If your business operates from a property and is registered for the Small Business Rate Relief (SBRR), or Rural Rate Relief (RRR), then it will receive an automatic grant of £10,000 from your local authority.

You don’t need to do anything to receive this (note: the requirements differ depending on where in the UK your business is located).

However, if your business doesn’t pay any rates, you may need to contact your local authority to ensure it has your bank details for the payment.

Coronavirus Business Interruption Loan Scheme

Businesses can apply for a loan with approved lenders. The government will underwrite 80% of the loan, making the loan more widely available to those who might not normally be able to apply.

It will also pay the interest for the first six months.

MOTs have been suspended

Those who use a vehicle for their self-employed work will be pleased to hear that MOTs have been suspended for six months, provided the MOT falls after 30 March 2020.

The vehicle must be kept in a road-worthy condition but the exemption is automatic, so there’s no need to apply for it.

If in your self-employment business you use a lorry, bus or trailer then there are different rules – MOTs are suspended for three months as of 21 March 2020.

This again is automatic, although you may need to apply under certain conditions.

Deferral of VAT Payments

If you are a VAT registered business in the UK and have a VAT payment to make between 20/03/20 & 30/06/20, this payment can be now deferred till 31/03/2021 without any penalties or charges imposed.  If you pay via Direct debit, this needs to be cancelled with your bank for the deferment to occur.   More information can be found at deferral of VAT payments due to coronavirus (COVID-19).

Landlords & Property Investors Take Note: New Capital Gains Tax Rules for 2020

The new capital gains tax (CGT) rules will come into effect on April 2020, which will more than likely impact the sales of most additional properties in the UK.

CGT is paid on profits from the sale of investment properties that are not the sellers main place of residence. The amount of CGT paid is dependent on the annual income of the individual.  Current capital gains tax rates on property for 2019-2020 are 18% for basic rate taxpayers (£12,001-£50,000) and 28% for higher rate taxpayers (£50,001+).

The changes coming into effect in 04/2020 are threefold:

1. The timing of when you pay the CGT to HMRC
2. The amount of tax relief you can claim if you previously lived in the property
3. How the letting relief will work

Timing:
Previously a UK resident CGT has been calculated & submitted alongside their self assessment income tax irrespective of the completion date for the sale of the investment property. From April 2020, sellers will need to pay the full amount owed within 30-days of the completion of the sale and failure to pay within the 30-day limit will result in penalties.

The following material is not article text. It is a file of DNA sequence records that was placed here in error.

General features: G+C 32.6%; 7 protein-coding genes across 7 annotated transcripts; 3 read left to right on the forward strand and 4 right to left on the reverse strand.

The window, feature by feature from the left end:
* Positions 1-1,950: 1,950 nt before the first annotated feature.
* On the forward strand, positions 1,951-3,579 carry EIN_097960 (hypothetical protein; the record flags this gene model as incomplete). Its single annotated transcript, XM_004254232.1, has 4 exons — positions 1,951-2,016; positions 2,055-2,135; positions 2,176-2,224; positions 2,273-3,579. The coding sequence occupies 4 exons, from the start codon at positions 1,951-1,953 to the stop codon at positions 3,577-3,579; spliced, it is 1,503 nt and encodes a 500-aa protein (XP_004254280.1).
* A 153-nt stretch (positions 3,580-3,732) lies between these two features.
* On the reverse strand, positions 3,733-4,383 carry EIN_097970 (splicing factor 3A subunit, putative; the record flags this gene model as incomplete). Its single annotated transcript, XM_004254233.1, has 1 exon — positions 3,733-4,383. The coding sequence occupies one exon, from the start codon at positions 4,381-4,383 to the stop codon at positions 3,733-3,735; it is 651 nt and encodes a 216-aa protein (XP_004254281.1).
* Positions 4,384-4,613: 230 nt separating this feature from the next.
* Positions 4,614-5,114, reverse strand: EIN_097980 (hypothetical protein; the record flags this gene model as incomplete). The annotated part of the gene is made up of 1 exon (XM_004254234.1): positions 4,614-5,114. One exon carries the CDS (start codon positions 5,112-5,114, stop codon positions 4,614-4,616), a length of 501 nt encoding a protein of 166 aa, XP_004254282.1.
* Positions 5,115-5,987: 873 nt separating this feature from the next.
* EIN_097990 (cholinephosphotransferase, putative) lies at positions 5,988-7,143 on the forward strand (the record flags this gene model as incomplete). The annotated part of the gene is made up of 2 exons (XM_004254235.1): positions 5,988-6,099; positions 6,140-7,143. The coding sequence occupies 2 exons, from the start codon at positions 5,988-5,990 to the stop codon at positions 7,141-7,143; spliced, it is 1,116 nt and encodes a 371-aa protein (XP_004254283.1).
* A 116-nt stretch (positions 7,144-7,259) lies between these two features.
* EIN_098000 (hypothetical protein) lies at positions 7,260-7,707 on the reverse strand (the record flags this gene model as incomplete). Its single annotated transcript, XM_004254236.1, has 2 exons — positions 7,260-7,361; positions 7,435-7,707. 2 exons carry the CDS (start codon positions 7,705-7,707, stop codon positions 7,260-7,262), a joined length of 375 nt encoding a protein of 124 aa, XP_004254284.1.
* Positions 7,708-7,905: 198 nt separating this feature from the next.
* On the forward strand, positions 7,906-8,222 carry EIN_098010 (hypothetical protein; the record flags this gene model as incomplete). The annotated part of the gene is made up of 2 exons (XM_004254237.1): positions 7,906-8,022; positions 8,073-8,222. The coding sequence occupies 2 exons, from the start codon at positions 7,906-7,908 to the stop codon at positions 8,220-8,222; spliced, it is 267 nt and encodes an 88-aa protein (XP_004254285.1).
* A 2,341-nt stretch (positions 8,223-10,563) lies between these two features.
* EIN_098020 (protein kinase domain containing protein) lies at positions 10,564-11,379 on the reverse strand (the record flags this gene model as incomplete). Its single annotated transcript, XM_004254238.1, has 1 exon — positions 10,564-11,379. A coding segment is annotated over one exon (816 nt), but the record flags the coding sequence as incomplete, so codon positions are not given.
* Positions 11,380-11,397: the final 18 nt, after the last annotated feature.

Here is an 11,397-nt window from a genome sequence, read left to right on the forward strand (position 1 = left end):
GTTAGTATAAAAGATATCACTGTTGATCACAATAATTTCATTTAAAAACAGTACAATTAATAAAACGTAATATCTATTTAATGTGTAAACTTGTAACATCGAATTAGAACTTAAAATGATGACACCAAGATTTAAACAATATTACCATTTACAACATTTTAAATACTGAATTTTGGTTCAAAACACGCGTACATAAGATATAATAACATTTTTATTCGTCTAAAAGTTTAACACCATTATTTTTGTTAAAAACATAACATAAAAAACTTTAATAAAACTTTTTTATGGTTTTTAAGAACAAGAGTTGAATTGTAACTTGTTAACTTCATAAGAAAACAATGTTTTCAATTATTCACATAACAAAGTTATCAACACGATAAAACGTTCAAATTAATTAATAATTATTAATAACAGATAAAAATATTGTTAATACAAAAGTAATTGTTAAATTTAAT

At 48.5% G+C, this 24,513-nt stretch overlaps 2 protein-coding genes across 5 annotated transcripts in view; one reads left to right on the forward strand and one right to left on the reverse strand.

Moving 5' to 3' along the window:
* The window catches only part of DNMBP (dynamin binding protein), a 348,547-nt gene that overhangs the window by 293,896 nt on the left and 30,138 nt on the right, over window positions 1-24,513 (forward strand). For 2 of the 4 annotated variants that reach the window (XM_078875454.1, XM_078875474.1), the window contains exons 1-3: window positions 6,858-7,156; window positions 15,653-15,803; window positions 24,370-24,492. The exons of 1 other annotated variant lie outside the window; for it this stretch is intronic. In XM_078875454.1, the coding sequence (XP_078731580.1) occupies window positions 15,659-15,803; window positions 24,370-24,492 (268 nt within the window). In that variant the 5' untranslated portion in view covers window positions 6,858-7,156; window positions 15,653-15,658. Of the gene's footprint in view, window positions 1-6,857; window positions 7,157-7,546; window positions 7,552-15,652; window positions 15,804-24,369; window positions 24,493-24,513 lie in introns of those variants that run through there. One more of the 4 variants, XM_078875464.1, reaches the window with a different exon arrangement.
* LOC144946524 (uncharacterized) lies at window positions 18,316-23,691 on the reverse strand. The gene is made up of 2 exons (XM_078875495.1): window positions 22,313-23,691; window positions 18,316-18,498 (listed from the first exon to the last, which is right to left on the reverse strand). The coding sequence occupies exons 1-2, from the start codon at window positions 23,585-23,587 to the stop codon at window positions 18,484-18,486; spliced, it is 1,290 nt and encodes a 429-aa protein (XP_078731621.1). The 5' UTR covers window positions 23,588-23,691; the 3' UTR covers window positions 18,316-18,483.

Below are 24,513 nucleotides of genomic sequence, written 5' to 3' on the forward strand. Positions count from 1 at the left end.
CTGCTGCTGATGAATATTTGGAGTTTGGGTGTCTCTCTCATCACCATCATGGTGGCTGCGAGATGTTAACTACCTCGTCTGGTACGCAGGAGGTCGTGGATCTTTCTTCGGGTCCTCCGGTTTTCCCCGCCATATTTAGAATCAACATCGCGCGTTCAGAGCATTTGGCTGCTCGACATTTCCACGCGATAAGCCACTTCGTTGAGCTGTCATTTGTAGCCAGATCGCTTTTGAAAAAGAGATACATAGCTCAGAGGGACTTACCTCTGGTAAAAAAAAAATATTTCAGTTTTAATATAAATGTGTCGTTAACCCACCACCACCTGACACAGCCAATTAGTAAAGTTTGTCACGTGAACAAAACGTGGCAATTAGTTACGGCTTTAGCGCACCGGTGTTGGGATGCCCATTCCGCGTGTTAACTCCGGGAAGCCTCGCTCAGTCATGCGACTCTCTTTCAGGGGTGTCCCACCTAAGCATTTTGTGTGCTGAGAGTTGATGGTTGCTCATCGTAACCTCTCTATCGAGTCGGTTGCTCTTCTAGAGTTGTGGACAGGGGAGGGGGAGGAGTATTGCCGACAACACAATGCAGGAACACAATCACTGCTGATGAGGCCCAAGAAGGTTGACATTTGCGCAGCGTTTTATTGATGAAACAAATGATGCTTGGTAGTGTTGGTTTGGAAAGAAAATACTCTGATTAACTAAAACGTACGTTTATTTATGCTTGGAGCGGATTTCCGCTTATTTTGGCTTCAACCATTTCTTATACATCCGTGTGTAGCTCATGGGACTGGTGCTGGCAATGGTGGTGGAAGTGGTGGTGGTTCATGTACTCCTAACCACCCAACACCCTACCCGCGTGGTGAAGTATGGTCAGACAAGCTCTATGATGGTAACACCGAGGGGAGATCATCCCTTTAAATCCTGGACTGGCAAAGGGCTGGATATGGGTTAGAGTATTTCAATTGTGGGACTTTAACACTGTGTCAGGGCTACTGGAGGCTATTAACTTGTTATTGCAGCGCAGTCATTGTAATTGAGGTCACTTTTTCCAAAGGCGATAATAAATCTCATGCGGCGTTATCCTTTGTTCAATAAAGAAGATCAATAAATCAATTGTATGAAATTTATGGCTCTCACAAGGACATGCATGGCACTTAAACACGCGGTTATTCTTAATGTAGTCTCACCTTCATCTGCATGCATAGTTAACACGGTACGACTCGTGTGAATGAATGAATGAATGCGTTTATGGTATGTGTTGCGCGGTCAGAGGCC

Tax Relief:
The private residence relief (PRR) applies to landlords selling a property where in the past they have used that property as their main place of residence.

Currently, you are exempt from paying tax on the final 18-months that you owned the property, regardless of whether it was being rented. From April 2020 it is expected to be halved to 9-months.  So once you have not lived in a property that was once your main place of residence for longer than 9-months, you will probably be required to pay some CGT on the profits when it is sold.

Lettings Relief:
As a landlord, if you have qualified for PRR, then it may also be possible to claim lettings relief.

Letting relief can currently be claimed if you used to live in the property being sold, and have also let out part or all of it for residential accommodation.

You can claim the lowest of the following:
the same as the amount of PRR you will receive
£40,000
the chargeable gain you make from the period you let out the property

When the new rules come in from April 2020, you will only be able to claim this relief if you live there when it is being sold  (i.e if you share occupancy with your tenant).

Under current rules there are certain costs that can be deducted from your CGT:

  • Stamp duty paid on the purchase of the property
  • Estate agent fees
  • Solicitor fees
  • Improvement costs that added value to the property (such as extensions)
  • Qualifying buying and selling costs (such as surveyor fees)

Aside from this, capital gains tax is only payable on property that is owned by individuals. If the property is owned by a limited company, corporation tax is applied instead of CGT.